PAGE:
* Note: Only positive pathologies are shown in our example figure.

Validation and Test Sets

The CheXpert validation set consists of 234 chest X-rays from 200 patients randomly sampled from the full dataset and was labeled according to the consensus of three board-certified radiologists. The test set consists of 668 chest X-rays from 500 patients not included in the training or validation sets and was labeled according to the consensus of five board-certified radiologists. 

We provide the original X-ray images and reference segmentations of the validation set. The test set will be used as a held-out set for leaderboard evaluation.

Downloading the Dataset (v1.0)

Please read the Stanford University School of Medicine CheXplanation Dataset Research Use Agreement. Once you register to download the CheXplanation dataset, you will receive a link to the download over email. Note that you may not share the link to download the dataset with others.

Stanford University School of Medicine CheXplanation Dataset Research Use Agreement

By registering for downloads from the CheXplanation Dataset, you are agreeing to this Research Use Agreement, as well as to the Terms of Use of the Stanford University School of Medicine website as posted and updated periodically at http://www.stanford.edu/site/terms/.

1. Permission is granted to view and use the CheXplanation Dataset without charge for personal, non-commercial research purposes only. Any commercial use, sale, or other monetization is prohibited.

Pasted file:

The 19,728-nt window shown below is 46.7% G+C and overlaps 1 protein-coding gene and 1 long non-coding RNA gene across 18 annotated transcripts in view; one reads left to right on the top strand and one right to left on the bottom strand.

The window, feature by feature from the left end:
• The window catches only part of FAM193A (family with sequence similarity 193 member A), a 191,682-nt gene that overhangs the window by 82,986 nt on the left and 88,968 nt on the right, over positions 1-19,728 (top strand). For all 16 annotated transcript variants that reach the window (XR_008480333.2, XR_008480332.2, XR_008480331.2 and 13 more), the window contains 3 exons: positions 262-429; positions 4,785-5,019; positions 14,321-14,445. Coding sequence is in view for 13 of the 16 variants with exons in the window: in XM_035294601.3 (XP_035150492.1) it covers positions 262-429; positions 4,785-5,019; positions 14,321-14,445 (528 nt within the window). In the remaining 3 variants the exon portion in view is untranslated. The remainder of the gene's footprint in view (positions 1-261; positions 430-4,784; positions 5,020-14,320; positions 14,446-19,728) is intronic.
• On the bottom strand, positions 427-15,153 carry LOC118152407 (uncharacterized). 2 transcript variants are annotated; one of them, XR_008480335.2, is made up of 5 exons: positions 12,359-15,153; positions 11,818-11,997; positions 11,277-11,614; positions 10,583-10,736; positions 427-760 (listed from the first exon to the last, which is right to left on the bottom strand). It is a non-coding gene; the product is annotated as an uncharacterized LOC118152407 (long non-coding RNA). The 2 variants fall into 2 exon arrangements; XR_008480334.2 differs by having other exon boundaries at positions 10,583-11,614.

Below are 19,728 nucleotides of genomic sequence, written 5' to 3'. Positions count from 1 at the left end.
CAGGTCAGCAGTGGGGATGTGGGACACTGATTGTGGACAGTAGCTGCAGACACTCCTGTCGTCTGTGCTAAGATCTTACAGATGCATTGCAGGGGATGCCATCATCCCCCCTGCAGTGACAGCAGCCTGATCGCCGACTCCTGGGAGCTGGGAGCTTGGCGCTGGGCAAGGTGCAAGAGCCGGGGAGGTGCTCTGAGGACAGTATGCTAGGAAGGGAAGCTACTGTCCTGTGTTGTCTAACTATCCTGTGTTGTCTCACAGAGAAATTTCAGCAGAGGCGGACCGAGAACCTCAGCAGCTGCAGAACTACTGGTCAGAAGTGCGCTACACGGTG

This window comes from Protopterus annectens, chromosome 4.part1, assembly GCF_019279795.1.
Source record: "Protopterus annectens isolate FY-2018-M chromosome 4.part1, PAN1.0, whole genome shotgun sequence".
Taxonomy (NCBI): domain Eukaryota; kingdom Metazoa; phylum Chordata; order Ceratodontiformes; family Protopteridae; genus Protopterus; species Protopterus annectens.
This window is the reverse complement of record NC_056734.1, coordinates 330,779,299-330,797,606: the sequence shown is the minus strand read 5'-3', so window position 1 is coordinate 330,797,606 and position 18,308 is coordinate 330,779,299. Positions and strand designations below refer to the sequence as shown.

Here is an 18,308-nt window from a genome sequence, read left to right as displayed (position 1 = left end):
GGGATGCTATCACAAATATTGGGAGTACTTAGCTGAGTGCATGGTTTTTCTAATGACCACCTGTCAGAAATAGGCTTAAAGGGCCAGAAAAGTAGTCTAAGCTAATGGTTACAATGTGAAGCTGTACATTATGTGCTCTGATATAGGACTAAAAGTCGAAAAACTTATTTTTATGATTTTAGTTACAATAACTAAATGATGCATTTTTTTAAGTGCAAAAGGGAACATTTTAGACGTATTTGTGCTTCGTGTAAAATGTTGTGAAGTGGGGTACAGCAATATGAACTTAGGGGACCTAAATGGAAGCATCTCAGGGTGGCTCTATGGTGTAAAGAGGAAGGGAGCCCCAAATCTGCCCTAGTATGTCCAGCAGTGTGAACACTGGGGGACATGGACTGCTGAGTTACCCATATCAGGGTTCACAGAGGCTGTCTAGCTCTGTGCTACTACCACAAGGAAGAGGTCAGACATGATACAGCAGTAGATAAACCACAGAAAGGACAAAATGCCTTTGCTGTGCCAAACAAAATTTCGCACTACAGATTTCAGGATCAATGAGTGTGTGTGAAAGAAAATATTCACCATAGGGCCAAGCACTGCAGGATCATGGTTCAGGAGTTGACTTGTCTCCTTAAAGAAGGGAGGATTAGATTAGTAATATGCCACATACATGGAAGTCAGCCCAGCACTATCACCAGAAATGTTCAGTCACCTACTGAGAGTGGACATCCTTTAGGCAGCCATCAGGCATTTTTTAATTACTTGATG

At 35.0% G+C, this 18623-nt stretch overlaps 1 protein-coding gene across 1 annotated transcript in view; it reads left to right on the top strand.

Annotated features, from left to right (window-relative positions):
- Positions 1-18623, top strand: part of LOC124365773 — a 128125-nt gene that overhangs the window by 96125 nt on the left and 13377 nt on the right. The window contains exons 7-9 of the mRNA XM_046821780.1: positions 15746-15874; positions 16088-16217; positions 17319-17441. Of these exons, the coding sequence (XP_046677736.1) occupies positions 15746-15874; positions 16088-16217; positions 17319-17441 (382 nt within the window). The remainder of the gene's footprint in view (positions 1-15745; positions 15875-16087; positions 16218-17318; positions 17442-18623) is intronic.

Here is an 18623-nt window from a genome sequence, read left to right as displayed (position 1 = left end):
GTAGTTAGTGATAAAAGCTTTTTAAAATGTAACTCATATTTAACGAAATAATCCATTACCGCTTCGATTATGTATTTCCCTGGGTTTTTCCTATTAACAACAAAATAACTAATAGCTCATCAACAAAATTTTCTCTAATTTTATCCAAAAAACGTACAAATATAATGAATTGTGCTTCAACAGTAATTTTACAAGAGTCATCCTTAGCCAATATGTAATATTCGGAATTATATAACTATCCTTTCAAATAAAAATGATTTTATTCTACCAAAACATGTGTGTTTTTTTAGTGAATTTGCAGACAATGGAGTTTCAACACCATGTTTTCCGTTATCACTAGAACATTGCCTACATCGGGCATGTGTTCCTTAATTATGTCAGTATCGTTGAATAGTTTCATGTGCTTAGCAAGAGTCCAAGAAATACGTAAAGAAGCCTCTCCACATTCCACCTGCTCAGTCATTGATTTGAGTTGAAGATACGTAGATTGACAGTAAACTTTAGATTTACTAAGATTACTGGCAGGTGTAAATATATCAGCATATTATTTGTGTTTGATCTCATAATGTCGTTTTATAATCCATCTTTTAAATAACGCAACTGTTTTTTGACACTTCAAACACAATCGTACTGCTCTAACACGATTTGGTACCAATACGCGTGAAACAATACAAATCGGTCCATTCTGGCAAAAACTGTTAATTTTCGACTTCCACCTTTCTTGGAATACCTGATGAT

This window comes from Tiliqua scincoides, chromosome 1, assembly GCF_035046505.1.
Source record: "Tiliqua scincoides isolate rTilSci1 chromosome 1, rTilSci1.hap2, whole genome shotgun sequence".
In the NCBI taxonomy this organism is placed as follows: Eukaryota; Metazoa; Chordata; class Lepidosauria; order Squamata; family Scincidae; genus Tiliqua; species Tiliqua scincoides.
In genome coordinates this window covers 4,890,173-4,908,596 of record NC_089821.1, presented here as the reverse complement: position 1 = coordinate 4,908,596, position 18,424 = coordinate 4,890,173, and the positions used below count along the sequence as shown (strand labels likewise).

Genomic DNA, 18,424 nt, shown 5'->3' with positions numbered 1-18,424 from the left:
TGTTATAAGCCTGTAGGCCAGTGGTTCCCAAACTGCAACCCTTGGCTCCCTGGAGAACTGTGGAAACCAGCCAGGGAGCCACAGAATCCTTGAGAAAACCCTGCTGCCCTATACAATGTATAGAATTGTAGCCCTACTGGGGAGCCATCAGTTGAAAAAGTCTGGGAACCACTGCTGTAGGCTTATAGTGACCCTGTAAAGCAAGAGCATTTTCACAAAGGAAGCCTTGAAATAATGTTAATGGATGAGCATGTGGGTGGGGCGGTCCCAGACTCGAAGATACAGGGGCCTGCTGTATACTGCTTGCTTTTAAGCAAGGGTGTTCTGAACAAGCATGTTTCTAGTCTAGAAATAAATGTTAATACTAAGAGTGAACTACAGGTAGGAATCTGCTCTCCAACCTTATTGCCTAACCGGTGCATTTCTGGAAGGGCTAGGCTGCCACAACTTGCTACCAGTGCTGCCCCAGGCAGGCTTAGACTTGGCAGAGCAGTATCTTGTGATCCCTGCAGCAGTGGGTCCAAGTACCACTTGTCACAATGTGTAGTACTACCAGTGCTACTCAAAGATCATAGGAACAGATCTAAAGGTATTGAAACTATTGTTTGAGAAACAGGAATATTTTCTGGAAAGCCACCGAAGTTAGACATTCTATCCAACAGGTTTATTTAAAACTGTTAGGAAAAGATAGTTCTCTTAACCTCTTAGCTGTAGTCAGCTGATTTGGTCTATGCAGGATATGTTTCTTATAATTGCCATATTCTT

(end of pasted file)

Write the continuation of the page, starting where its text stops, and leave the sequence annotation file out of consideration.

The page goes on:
2. Other than the rights granted herein, the Stanford University School of Medicine (“School of Medicine”) retains all rights, title, and interest in the CheXplanation Dataset.

3. You may make a verbatim copy of the CheXplanation Dataset for personal, non-commercial research use as permitted in this Research Use Agreement. If another user within your organization wishes to use the CheXplanationDataset, they must register as an individual user and comply with all the terms of this Research Use Agreement.

4. YOU MAY NOT DISTRIBUTE, PUBLISH, OR REPRODUCE A COPY of any portion or all of the CheXplanation Dataset to others without specific prior written permission from the School of Medicine.

5. YOU MAY NOT SHARE THE DOWNLOAD LINK to the CheXplanation dataset to others. If another user within your organization wishes to use the CheXplanation Dataset, they must register as an individual user and comply with all the terms of this Research Use Agreement.